The Chinese artist Liu Bolin is a master of disguise, or how we like to call him, The Chameleon Man. The media nicknamed him “The Invisible Man” for his incredible camouflage skills. Liu studied sculpture in university and graduated in 1995. After his graduation, he worked as a sculptor for the following 10 years. He’s first attempts to create art using his body were trialed back in 2001 in the the Suojiacun Artists’ Village, but it was demolished by the Chinese government, point of which the artist realised he could only use his body to protest.
“I only have my body as an artist, I have nothing else,”Liu Bolin
Choosing his “hiding” location is not random. He always needs to connect to it or to send a strong message.
“Like the slogans on the wall what appears in almost everywhere in China. I know them from my childhood. And lots of people will neglect those slogans, also because it appears almost everywhere. However, those slogans affect our daily life indeed,” explained Liu Bolin.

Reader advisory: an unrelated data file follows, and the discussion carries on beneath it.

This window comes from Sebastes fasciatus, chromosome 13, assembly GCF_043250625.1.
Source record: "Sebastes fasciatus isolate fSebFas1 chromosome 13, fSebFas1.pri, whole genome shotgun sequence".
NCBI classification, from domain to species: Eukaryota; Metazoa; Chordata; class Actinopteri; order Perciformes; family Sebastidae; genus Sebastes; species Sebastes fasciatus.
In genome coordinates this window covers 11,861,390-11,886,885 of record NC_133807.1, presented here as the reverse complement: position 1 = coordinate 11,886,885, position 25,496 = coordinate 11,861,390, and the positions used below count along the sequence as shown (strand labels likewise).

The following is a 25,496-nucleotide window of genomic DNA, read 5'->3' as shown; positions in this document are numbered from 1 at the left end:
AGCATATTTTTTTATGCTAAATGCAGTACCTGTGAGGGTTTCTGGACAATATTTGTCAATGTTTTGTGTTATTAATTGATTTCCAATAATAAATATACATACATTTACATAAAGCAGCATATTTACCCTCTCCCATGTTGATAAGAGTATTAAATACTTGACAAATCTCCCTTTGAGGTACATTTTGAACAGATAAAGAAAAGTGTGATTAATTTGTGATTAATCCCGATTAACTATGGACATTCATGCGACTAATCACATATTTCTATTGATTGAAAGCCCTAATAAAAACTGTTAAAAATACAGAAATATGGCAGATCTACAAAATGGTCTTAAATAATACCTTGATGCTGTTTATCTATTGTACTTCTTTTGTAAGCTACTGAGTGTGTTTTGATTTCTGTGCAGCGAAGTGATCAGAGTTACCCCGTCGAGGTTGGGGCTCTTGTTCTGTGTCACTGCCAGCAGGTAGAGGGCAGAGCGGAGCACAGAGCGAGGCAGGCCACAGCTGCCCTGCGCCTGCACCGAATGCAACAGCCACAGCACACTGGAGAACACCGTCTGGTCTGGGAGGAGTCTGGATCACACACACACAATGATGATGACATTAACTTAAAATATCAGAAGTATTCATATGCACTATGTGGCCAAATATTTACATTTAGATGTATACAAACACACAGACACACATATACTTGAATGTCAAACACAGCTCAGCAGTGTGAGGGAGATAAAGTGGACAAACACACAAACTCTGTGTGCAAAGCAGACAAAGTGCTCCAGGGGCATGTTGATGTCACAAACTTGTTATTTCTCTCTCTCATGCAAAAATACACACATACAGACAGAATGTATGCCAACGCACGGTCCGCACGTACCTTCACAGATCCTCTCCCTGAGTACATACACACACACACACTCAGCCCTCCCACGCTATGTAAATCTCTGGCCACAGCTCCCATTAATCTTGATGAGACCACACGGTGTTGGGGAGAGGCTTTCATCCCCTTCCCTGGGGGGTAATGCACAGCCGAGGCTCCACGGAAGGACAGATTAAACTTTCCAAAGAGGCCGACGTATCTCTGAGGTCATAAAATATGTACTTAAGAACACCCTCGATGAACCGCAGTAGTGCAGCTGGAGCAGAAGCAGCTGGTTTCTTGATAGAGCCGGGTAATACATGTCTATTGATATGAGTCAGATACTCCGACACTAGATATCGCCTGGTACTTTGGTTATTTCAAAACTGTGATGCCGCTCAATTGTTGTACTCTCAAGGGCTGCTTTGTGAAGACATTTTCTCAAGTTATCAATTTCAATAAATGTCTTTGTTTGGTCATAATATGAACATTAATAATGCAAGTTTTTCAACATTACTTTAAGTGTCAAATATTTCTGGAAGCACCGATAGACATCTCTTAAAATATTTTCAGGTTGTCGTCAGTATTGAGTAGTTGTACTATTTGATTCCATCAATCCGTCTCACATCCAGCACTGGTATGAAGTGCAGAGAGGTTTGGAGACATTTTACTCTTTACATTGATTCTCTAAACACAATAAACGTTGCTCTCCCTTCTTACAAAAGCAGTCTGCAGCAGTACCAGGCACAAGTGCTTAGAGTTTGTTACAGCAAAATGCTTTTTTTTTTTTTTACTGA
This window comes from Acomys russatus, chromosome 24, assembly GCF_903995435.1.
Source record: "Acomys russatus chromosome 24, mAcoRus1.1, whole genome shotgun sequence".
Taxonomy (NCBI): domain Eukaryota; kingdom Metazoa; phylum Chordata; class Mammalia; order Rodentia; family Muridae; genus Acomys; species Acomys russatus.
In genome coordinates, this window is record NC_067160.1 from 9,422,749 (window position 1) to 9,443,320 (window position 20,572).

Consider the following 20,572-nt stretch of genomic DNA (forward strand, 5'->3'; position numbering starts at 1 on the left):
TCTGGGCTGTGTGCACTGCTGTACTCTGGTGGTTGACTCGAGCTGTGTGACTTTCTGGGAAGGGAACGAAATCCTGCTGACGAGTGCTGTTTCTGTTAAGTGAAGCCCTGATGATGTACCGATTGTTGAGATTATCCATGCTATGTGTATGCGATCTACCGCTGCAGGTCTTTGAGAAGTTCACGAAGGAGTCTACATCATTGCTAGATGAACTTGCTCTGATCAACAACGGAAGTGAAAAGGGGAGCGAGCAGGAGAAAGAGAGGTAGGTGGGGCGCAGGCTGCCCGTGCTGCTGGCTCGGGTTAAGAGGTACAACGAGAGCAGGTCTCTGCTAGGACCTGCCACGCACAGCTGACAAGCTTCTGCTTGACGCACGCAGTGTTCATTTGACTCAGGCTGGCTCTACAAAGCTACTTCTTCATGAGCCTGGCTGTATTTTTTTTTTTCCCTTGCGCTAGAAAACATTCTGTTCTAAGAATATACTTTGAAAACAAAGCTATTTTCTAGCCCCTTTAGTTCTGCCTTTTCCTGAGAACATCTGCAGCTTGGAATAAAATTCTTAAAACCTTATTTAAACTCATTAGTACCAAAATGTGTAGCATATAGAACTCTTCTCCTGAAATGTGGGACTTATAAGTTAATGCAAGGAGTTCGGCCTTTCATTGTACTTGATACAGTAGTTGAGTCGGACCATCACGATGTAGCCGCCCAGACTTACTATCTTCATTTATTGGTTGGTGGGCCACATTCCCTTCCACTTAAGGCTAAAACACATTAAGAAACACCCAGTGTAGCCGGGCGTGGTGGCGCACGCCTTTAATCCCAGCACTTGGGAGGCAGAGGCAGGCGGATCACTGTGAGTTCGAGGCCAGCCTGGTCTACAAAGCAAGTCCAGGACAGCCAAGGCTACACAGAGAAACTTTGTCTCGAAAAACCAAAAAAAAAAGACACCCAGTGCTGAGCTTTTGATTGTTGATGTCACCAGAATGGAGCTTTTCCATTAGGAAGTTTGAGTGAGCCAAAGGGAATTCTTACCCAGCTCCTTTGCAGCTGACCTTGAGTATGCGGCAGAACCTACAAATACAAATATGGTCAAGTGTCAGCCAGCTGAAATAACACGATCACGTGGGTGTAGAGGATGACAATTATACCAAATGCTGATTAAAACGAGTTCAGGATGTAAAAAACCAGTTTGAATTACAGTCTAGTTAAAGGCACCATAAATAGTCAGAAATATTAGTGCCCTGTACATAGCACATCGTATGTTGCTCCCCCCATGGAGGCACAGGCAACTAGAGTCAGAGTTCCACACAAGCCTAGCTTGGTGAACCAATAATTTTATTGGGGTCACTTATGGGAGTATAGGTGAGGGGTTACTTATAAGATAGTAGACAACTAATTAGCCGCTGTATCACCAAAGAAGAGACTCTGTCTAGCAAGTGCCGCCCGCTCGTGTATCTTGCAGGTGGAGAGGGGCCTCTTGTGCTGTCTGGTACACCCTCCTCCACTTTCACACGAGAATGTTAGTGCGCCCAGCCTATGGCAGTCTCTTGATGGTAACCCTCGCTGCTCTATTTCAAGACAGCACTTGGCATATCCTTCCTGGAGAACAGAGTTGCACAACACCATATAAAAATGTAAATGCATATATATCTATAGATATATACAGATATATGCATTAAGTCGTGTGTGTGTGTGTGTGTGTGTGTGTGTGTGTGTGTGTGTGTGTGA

“I will care more about the connection between the individual and the environment, like the relationship of active and passive, consciousness and unconsciousness. Since as an individual, how to exist in the environment, and what is the position of the individual in the environment could be revealed by the camouflage.”
The ‘Hiding In The City’ series was created for the past 13 years. His first artwork dated back to November 17th, 2005 and since then, many people had helped him throughout the years.
“My friends came to help me at the beginning, I had my own assistants later. So there are a lot of people help me do my Hiding in the City series artworks,” said Liu. For the urban camouflage to be so detailed, teamwork is a must.
“Some of them do painting, some of them take the video, some of them film the shooting tidbits, even I have a driver. My task is choose the right background, then be the model, put on all clothes, my assistant will paint all my hidden background on my body. General speaking, I need 5 or 6 people to help me do my artwork.”
Enjoy his artwork gallery bellow.
Can you spot “The Invisible Man” in all of them?
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